A lion-tailed macaque with its young one. | Photo Credit: Ganesh Raghunathan
A recent review article makes the point that very different approaches are needed to protect animals that are essentially forest-dwellers and those that are habitat generalists and often share their habitats and resources with people. The contrasting examples chosen for this meta-analysis are the lion-tailed macaque (Macaca silenus) and the bonnet macaque (Macaca radiata). The article was published in International Journal of Primatology.
“There are two kinds of species — obligatory forest-dwelling and those that dwell among people. You need to conserve both, but you cannot have the same strategy for both. This is a case study that supports this idea,” says Prof. Mewa Singh, wildlife biologist from Mysore University and author of the paper.
The lion-tailed macaque is endemic to the rainforests of the Western Ghats and spreads over three States — Tamil Nadu, Karnataka and Kerala. They have an estimated population of about 3,500 individuals which is fragmented into 49 sub-populations. Because they only eat fruit and insects, they are restricted to rainforests where these resources are available throughout the year. They have a unimale-multifemale social system. Illegal hunting, and accidents due to electrocution or being run over by vehicles caused a decline in population in some places, which led to their IUCN classification as a “threatened species”.
Analysis of earlier studies on the Anamalai Tiger Reserve area, which is an important distributional range of the lion-tailed macaque shows that fragmentation of forests in this area have resulted in a variable density, demography and birth rate of species as compared to those in contiguous forests. Habitat fragmentation also means the lion-tailed macaque spend more time on the ground and low trees, leading to higher accident rates. Uncharacteristically, the monkeys were also seen to beg food from people, even steal from vehicles.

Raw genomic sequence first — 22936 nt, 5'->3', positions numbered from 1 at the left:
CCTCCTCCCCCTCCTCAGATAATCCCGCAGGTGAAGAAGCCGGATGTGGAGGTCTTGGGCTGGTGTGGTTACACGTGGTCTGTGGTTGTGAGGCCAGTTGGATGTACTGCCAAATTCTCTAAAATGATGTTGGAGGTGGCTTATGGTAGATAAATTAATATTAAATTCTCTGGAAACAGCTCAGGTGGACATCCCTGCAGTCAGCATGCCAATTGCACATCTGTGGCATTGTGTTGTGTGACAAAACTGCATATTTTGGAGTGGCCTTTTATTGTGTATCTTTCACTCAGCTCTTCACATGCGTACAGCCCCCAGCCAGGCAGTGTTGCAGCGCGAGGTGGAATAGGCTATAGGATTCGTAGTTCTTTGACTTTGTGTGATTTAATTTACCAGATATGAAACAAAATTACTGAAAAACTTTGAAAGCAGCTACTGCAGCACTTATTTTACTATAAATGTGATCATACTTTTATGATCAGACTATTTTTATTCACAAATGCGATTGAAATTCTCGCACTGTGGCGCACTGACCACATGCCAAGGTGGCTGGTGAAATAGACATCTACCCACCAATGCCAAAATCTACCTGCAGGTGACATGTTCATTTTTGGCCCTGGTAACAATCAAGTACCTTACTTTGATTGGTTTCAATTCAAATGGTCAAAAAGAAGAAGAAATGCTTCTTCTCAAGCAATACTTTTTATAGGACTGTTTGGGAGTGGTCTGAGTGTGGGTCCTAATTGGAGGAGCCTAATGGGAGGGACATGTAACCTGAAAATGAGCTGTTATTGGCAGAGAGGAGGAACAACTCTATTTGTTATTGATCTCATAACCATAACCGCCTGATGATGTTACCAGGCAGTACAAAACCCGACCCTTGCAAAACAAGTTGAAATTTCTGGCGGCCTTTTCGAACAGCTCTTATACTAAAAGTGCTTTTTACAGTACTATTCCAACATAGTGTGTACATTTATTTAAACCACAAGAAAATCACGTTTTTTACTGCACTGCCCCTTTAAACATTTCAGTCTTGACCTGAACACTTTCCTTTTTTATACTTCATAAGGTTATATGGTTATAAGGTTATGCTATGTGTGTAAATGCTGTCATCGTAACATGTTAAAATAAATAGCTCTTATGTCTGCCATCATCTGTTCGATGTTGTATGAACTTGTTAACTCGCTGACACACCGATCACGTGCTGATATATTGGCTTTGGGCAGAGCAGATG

Governmental policy mainly includes stopping encroachment into lion-tailed macaque habitats, and controlling hunting, road-kills and electrocution. The study advocates that the focus should shift to management of forest fragments, restoration of degraded habitats and conservation breeding.
In an interesting initiative, Nature Conservation Foundation, an NGO, and the Tamil Nadu State Forest Department built a bridge out of wooden ladders to link the canopies across a road. Eventually, the monkeys started using this and reduced their habit of crossing the road. Such experiments could be carried out in other habitats, also using more durable material than wood.
Earlier work by Kamalakumari Anitha from International Forestry Research, Bogor, Indonesia and Conservation Research Group, Kochi, and coworkers, published in Primate Conservation found that only 156 hectares of land was required to link critical forest fragments to help the movement of lion-tailed macaques and other arboreal and terrestrial mammals.
The bonnet macaque, on the other hand, is endemic to southern India. Occupying an area of over 630,000 square kilometres, they have a total population of over 150,000 individuals. They mostly inhabit areas near human settlements, especially temples, roadsides, tourist spots etc. The population is declining in some areas, and they have been listed as a “least concern” species by IUCN. The study notes that the spread of the more aggressive rhesus macaques (Macaca mulatta) into the range of the bonnet macaque is a matter of concern.
In the last few decades there has been less support, and the bonnet monkeys have been chased away, or trapped and released elsewhere. Their traditional habitats around temples and tourist spots are unstable. Removal of tamarind and banyan trees on highways for widening the roads have also resulted in habitat loss.
The study puts forth the idea that hillocks with temples on top be declared protected zones for commensal macaques. Considering the species has suffered a population decline in the last few decades, it also emphasises that the bonnet macaque’s conservation status be re-evaluated.
“Wild dogs or tigers rarely come out of the forests, whereas leopards are seen often in cropland and scrub jungles. Wolves and foxes also live among humans. We require different approaches to conserve each of these species,” says Prof. Singh.
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